The hearsay dangers may be overcome if there are adequate substitutes for testing truth and accuracy; this is procedural reliability. Or, if there are sufficient circumstantial or evidentiary guarantees that the statement is inherently trustworthy; this is substantive reliability. Procedural reliability and substantive reliability may work in tandem and are not necessarily mutually exclusive. Factors relevant to one may compliment the other.

Procedural reliability is established when "there are adequate substitutes for testing the evidence" given that the declarant has not "stated the evidence in court under oath and under the scrutiny of contemporaneous cross-examination". Examples include a video recording of the statement, the presence of an oath, and a warning about the consequences of lying. Some form of cross-examination, such as preliminary inquiry testimony or cross-examination of a recanting witness will usually be required.

In other words, while a person might not be available to testify in court to an incident they observed, they might have already given a video statement to the police regarding the alleged incident. As such, these statements might be considered procedurally reliable and possibly be admitted notwithstanding that the witness did not testify. There is also the matter of substantive reliability:

Substantive reliability means that the statement is inherently trustworthy. The judge (or arbitrator) should determine the circumstances in which the statement was made, and evidence, if any, that corroborates or conflicts with the statement. The standard for substantive reliability is high, but the "circumstantial guarantee of trustworthiness" does not require "absolute certainty". The judge (or arbitrator) must be satisfied that the statement is "so reliable that contemporaneous cross-examination of the declarant would add little if anything to the process".

Superior court cases like A (A) v L (M), 2013 ONSC 7269 reiterate that if a party is going to rely on hearsay statements for the truth of their contents, they must tender them as such. In other words, they must go through the motions of the threshold test, demonstrated above, or else the judge will probably not give any weight to the statements:

Neither party tendered any of the out-of-court statements for their truth. No voir dire was conducted with respect to any of the hearsay evidence. None of the hearsay evidence is admissible for its truth. I have not considered any of the hearsay evidence, for its truth, in deciding this case.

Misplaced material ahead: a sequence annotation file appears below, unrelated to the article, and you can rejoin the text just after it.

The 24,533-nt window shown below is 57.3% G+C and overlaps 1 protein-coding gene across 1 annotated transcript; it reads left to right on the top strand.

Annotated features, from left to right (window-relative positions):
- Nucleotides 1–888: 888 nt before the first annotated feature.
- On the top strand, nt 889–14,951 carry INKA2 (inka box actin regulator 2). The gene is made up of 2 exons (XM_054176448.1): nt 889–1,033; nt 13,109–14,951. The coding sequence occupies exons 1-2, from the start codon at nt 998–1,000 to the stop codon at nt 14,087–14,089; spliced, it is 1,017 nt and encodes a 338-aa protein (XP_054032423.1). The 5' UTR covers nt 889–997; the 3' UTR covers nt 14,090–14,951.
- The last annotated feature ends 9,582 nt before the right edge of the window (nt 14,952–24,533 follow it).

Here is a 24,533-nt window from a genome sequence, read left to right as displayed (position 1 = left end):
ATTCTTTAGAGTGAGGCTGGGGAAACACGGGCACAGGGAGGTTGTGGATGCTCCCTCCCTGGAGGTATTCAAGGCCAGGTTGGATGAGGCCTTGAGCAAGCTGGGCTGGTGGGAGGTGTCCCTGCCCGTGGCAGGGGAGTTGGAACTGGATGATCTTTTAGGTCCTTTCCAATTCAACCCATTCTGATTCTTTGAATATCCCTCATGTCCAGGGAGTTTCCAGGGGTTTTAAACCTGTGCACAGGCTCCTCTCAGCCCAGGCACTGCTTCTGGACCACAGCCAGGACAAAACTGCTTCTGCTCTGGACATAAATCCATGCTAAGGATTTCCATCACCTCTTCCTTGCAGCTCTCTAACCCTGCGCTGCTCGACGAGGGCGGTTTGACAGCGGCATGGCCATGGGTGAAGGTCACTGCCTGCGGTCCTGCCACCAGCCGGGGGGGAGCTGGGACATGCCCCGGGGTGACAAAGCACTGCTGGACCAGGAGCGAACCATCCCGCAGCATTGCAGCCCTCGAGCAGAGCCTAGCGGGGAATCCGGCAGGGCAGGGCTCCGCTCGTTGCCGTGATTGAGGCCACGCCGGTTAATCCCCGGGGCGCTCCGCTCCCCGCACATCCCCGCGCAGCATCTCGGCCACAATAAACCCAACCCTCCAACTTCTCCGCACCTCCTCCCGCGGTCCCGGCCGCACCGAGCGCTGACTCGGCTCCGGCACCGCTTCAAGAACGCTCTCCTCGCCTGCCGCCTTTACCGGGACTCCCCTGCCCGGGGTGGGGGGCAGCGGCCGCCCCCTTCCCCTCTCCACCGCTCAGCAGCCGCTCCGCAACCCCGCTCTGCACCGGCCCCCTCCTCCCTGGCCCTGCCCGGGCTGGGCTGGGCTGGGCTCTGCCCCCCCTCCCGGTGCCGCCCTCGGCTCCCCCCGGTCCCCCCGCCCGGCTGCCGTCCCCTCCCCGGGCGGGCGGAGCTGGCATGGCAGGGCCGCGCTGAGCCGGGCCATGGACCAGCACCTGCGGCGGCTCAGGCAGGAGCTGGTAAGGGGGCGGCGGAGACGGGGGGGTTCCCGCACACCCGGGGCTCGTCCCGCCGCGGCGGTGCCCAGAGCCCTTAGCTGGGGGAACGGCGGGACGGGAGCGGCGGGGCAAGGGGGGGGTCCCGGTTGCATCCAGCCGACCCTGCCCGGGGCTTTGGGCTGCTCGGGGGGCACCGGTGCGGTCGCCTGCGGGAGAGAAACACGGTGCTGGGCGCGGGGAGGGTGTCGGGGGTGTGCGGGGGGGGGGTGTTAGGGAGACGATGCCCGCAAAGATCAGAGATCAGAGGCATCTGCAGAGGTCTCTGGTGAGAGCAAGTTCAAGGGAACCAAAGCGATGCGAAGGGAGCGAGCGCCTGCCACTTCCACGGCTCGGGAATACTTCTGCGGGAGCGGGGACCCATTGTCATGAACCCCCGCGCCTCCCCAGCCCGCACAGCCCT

As a result, I make no findings that the alleged incidents which are the subject of the hearsay evidence actually happened. For illustrative purposes, I will give one example with regard to each parent.

The inherent dangers of hearsay evidence are well known. In this case, for example, to accept the "evidence" in support of the allegation that the father sexually assaulted N. and P. would be preposterous. We have the mother testifying at trial as to what someone at the school allegedly told her in terms of something allegedly reported to the school by a neighbour. None of N., P., the neighbour or the school official testified and could be cross-examined. As another example, to accept the "evidence" in support of P. having threatened to stab A. with a knife would be very unsafe. P. did not testify. A. did not testify. The play therapist who reported the matter to the Children's Aid Society did not testify.

In this case, the mother's position was very clear from the outset of the trial — none of the hearsay evidence from the children was being tendered for its truth. The position of the father was less clear initially but became more definitive during the trial. At one point, I specifically asked counsel for the father whether the Respondent wished to have a voir dire to determine the admissibility, for its truth, of out of court statements allegedly made by the children. After consultation with her client, counsel for the Respondent answered that question in the negative.

So, to repeat myself, I have not considered any of the hearsay evidence, for its truth, in deciding this case.

Important to note, rule 14(19) of the Family Law Rules, rules for motions for temporary orders, states:

(19) The affidavit may also contain information that the person learned from someone else, but only if,

(a) the source of the information is identified by name and the affidavit states that the person signing it believes the information is true; and

(b) in addition, if the motion is a contempt motion under rule 31, the information is not likely to be disputed. O. Reg. 114/99, r. 14 (19).

In other words, hearsay can be admitted into affidavits, as was the case in Ainger v. Posendorf, 2019 ONSC 2220, so long as the two conditions are met:

Hearsay evidence is permissible under r. 14(19) of the Family Law Rules which provides that an "affidavit may also contain information that the person learned from someone else" but only if "the source of the information is identified by name and the affidavit states that the person signing it believes the information is true".

While this may be the case, admissibility does not equate to weight. In other words, just because something is admissible does not mean that it will be afforded a certain degree of weight—this is a separate analysis.

Obvious takeaways? Hearsay normally occurs when a witness testifies to an out-of-court statement made by someone else, to prove the content of the matter. This is generally not allowed because the reliability of the claim cannot be assessed. Unfortunately, hearsay statements are frequent in family law. As such, parties must look to the principled exception to hearsay, if they are going to rely on out-of-court statements.